Google measures carbon footprint ‘per user’ for greater transparency
Google has estimated its carbon footprint per user and says it is equivalent, on a monthly basis, to driving a car for one mile.
The company believes that in serving an average user, it emits 8g of carbon per day. In making such a calculation, it is assumed that an active Google user is someone who does 25 searches, watches 60 minutes of YouTube a day, has a Gmail account and uses other Google services.
The figures were revealed by the company’s self-termed ‘Carbon Czarina’ Jolanka Nickerman on a recent Google blog post.
She said that for the fourth year in a row, Google was emitting less carbon per million dollars of revenue.
“This means that our footprint is growing more slowly than our business because we’re able to get more done with each gram of carbon we emit,” she explained, adding that over the past year, the company has continued to use more renewable energy, squeezed more efficiency out of its operations and helped customers reduce their own IT footprint.
In 2012 the company says it emitted 1.5 million metric tonnes of carbon dioxide, before purchasing carbon offsets to reduce that footprint to zero.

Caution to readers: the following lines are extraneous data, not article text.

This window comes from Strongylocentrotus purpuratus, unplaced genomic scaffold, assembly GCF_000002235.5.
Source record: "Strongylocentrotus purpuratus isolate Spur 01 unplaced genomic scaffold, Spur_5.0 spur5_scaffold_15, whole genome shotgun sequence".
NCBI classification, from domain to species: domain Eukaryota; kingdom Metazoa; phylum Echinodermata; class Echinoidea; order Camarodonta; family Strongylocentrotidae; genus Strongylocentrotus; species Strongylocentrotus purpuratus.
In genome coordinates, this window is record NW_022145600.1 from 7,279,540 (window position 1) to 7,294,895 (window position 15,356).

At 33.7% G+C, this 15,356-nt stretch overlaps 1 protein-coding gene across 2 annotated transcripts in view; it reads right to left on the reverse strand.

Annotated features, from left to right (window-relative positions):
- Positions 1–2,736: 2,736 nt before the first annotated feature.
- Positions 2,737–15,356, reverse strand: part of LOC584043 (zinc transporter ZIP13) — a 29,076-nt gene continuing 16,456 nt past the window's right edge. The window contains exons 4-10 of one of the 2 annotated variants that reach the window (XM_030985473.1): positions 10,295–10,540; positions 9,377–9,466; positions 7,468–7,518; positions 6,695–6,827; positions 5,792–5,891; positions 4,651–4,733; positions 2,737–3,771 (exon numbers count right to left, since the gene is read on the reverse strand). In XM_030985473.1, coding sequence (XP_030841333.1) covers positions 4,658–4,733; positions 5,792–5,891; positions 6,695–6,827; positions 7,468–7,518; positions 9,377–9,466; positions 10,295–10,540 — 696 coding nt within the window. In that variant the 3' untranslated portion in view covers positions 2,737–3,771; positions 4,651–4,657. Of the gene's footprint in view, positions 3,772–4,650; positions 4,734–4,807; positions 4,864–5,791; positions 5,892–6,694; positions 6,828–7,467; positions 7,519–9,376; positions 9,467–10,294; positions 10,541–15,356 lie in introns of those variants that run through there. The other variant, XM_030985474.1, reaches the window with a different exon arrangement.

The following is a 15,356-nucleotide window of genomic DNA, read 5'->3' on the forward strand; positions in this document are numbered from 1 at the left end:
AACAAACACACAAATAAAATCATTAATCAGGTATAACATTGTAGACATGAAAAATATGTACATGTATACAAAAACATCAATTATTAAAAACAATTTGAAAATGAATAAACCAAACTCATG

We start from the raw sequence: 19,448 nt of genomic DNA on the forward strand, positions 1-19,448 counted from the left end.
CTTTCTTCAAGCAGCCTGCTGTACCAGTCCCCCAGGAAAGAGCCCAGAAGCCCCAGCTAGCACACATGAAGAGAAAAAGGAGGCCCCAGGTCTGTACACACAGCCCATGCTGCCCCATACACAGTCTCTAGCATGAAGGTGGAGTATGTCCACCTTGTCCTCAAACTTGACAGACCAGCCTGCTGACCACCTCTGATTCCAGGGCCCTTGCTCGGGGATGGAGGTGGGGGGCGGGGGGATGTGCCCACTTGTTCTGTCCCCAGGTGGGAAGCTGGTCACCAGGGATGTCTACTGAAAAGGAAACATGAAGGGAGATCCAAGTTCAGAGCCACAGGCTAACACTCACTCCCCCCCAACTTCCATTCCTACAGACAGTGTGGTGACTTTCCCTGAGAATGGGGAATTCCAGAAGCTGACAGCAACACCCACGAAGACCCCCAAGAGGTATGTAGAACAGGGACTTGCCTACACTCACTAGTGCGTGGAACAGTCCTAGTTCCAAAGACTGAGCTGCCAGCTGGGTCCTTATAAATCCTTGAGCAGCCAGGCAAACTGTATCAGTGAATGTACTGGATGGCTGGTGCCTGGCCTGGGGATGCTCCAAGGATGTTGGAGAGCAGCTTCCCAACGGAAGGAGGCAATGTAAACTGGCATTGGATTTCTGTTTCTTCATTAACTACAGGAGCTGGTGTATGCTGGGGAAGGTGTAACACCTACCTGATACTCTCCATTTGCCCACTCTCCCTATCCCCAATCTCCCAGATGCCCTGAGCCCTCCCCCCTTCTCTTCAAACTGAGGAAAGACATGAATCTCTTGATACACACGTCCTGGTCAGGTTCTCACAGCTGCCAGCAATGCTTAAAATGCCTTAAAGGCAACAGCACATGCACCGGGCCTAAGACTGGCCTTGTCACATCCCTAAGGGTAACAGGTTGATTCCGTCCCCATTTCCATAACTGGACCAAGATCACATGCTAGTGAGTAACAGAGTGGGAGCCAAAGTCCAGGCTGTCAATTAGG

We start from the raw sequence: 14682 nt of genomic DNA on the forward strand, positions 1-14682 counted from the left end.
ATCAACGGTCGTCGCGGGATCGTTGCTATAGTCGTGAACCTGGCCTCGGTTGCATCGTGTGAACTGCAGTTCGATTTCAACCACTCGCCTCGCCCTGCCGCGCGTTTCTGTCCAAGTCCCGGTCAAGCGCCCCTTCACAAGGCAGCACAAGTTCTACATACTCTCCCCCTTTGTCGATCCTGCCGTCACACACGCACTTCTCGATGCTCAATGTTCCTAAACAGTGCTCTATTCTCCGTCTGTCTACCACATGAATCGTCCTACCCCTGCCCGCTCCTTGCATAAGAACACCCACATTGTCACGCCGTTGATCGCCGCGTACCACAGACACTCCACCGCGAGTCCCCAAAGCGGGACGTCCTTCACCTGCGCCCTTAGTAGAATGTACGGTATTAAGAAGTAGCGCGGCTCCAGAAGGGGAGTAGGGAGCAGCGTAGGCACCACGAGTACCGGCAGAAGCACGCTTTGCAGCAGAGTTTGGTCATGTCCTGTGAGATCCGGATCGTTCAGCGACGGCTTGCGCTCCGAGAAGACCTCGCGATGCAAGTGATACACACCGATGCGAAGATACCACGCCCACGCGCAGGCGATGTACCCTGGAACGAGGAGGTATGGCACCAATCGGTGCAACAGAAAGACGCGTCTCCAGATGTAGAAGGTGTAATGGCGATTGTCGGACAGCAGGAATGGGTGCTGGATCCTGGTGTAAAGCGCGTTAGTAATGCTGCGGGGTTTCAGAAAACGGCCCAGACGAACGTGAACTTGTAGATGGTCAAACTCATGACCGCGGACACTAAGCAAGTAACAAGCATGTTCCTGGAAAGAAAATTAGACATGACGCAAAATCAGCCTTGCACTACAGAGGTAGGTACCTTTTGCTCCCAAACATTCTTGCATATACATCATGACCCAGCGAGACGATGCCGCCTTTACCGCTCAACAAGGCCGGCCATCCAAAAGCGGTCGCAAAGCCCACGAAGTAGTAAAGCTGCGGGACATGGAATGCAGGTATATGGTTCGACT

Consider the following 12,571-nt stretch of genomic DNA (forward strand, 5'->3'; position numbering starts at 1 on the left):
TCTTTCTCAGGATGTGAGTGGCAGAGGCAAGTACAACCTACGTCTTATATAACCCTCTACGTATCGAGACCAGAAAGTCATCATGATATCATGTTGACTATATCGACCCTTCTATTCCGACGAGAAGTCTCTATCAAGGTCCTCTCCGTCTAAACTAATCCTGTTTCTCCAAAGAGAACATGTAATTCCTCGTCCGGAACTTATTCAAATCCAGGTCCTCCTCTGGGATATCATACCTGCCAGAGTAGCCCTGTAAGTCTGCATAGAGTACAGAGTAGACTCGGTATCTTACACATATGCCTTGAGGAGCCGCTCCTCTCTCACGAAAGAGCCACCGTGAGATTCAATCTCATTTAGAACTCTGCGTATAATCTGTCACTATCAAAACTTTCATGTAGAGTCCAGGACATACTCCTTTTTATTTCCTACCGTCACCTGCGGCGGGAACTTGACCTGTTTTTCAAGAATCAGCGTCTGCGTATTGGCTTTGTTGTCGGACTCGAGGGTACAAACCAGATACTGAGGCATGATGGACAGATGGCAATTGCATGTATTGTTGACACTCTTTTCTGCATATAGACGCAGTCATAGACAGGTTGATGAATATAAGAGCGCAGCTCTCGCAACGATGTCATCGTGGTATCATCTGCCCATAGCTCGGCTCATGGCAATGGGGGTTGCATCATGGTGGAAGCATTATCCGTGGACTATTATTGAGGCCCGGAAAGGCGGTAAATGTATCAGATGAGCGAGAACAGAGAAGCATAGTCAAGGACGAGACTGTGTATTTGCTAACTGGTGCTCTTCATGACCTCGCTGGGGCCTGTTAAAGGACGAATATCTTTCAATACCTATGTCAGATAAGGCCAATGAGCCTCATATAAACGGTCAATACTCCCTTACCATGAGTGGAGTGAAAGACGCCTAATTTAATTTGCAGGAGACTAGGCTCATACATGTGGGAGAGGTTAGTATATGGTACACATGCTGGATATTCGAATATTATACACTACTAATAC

Its total carbon emissions decreased 9% compared to the previous year as green power purchases are now being deducted from the overall carbon footprint in line with Carbon Disclosure Project guidelines.
“For transparency’s sake, we’re also reporting our footprint without those purchases … we urge others to do the same,” Nickerman said.
Google claims to have been carbon-neutral for six years and is now concentrating efforts on helping others to reduce their carbon footprint through platforms such as cloud computing.
“As we continue to drive down our emissions, we’re encouraged that our efficiency gains are translating into lower emissions for our users,” Nickerman noted.
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